We’re trying to solve the last mile problem in AI: Tredence CTO
Bengaluru and San-Jose based data science and analytics firm Tredence Inc. believes that artificial intelligence (AI) and data science revolution should happen at the grassroots level, helping front-line decision makers make informed decisions with data to drive efficiency. Backed by private equity firm Advent International, the company founded in 2013 also sees strong potential in India’s talent. In an interview with TechCircle, the company’s co-founder and chief technology officer, Sumit Mehra, discussed the shift in the data analytics market. Edited excerpts:
What kind of changes have you noticed in the analytics and data science space in recent years? How did you adapt to the changing market?
A lot has changed in analytics and data science since we started a decade ago. What triggered the change was the quick pace of cloud adoption by businesses since 2015 and we started seeing a great opportunity in that space. Secondly, the supply of talent is worth noting. A lot more science and engineering graduates straight out of college are now focused on data science and data engineering. They have a much better knowhow on the data and many get trained and up-skilled on the job. While there’s still a huge demand-supply gap, many students and professionals are getting into the data science field. Thirdly, there is a proliferation of AI tools in the market, most of them are cloud-based and help developers learn and build solutions faster. AI startups developing such tools are giving tough competition to Google, Microsoft and Amazon today in terms of cost and convenience and that’s a huge shift. The pandemic coupled with the recession has completely changed the AI analytics and data science scenario. With ChatGPT and generative AI already underway, the next two years would make it very different or transformative to say the least.
How do you think ChatGPT and other generative AI tools can impact data scientists and the field?
ChatGPT can assist with a wide range of natural language processing tasks in data science, including language translation, sentiment analysis, and text classification. Besides, it is already helping data scientists with improving internal processes and supporting research in the field of AI. For example, we recently used ChatGPT for a lab project on hiring data scientists and for some training purposes. It turned out to be many times faster and cheaper than done by human manager or agents. However, while ChatGPT can save time, enhance customer experiences, automate processes, or reveal new insights, it may not perform well on certain tasks if it has not been specifically trained for them. Additionally, the output of ChatGPT may be difficult to interpret, which could pose challenges for decision-making in data science applications. So, it is important to feed the right data. That said, quality dataset is crucial for the success of any AI project.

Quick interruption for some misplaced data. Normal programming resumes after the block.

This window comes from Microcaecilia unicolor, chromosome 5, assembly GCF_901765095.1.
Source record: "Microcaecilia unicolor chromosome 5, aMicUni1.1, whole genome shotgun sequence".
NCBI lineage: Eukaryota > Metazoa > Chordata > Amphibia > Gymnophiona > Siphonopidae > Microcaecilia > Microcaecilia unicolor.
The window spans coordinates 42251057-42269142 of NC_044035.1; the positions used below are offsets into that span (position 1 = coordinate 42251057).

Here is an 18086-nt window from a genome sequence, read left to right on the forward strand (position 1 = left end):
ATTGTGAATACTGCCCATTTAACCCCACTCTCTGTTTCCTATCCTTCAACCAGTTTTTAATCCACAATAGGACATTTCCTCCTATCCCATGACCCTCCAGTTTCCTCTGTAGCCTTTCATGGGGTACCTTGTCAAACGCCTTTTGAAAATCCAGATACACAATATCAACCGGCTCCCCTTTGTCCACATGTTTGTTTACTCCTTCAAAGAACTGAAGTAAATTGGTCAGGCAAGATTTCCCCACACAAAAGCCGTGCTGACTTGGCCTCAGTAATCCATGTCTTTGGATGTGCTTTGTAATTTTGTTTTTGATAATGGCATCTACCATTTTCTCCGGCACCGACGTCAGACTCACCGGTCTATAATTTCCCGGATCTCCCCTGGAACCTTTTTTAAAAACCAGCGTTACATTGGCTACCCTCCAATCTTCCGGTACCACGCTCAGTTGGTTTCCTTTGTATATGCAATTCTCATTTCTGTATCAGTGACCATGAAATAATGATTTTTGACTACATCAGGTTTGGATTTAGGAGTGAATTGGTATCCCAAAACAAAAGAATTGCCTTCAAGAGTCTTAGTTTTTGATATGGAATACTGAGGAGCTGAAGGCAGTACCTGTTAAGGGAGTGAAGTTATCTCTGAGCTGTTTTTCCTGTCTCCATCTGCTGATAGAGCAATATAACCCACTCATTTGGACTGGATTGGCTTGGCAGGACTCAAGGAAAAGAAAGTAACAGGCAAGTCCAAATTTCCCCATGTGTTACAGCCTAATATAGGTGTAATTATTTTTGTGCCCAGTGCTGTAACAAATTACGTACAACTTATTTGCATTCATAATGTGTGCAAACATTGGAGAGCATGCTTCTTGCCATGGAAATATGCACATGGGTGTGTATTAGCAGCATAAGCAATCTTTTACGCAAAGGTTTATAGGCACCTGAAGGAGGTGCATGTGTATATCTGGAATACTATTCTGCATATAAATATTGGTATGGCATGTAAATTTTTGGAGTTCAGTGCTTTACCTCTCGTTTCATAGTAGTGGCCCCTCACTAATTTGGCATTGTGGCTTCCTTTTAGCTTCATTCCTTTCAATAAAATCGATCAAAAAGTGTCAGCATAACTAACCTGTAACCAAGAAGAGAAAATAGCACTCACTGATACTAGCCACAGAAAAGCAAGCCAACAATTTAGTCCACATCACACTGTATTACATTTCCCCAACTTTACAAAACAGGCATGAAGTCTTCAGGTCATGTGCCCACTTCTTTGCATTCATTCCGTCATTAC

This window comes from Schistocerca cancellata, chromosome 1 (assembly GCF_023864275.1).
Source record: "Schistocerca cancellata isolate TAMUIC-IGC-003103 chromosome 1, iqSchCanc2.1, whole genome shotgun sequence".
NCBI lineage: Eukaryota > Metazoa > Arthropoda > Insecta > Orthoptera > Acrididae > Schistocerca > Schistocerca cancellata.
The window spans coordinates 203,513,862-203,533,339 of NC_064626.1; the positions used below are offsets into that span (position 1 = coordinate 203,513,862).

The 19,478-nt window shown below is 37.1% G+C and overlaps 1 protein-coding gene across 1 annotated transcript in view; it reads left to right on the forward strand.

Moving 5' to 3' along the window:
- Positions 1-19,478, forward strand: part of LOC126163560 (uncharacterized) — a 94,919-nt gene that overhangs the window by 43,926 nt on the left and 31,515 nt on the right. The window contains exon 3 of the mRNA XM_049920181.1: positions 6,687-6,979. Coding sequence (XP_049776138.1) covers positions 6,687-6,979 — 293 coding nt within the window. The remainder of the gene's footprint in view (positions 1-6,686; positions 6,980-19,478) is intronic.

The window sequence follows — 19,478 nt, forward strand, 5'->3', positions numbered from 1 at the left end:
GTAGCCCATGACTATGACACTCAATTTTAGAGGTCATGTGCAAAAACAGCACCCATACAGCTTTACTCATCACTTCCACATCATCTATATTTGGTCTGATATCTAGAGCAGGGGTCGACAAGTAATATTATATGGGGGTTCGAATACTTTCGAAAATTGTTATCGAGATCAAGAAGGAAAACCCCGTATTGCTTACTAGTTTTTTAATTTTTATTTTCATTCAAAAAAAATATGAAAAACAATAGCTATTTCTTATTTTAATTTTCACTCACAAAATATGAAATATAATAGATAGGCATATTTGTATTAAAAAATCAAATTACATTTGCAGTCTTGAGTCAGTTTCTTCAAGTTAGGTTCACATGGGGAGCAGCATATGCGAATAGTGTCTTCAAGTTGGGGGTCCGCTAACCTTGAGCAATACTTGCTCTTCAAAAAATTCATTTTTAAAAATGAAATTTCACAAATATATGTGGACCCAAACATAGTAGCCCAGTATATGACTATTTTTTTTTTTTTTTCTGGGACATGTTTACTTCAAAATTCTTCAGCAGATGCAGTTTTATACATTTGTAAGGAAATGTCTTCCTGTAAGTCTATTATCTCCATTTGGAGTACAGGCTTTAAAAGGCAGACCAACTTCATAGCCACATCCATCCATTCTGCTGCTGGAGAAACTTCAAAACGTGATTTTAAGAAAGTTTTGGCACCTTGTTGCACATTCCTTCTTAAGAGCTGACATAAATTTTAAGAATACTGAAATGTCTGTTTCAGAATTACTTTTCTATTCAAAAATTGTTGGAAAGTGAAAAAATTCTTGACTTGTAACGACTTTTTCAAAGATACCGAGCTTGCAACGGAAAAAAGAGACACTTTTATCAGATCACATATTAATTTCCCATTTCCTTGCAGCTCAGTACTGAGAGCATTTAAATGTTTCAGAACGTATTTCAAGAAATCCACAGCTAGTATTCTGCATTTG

With so many players in the data analytics space today, how do you differentiate yourself? What strategy or business model do you follow?
We are a pure data science company and we do not want to be known as a managed services company or an application development company. We practice a strong vertical strategy.
We try to solve the last mile problem in AI, something we refer to as the gap between determining insights and unlocking value from insights and it is not targeted to the CEO/CIO but it will help front-line decision makers execute informed decisions with data to drive efficiency.
For example, our data science solutions should allow shop floor employees to maximize production, help store managers build optimum inventory management, allow supply chain executives to forecast demand with precision and empower health workers with prescriptive patient recommendations. These vertical AI strategies are primarily focused on ATOM.AI, which is the company’s integrated accelerator ecosystem that guides enterprises from design to experience to value generation. In our quest to improve the value and impact of our offerings for customers, we have put innovation the backbone of our business model. Tredence invests over 10% of its revenue in research and development (R&D). We are betting heavily on banking and insurance, and healthcare and life sciences as industry verticals in this year.
What are your business expansion plans for FY23, especially for India?
We are focusing on three key areas. One of course is the vertical strategy which I just talked about. The second is our focus on geography that includes acquiring new markets. Our primary market continues to be the U.S or North America. We are looking to expand into Europe, specifically, the United Kingdom, and Asia Pacific markets, including India, Australia, Singapore, Indonesia and Vietnam. The third area is focused on specific skill sets, particularly on data engineering and data science. In terms of talent, we are also heavily banking on India.
We have received $175 million in a Series B funding from Advent International in December, which has acquired a minority stake in Tredence. The company has a total staff strength of 2,000, and 80% of our team is based in India. India, we plan to recruit 1,000-plus people in 2023 - experienced professionals as well as trainees - and also expand into tier-II cities. Most importantly, we want to be known as the best data science training company with a focus on building leaders in the data analytics space.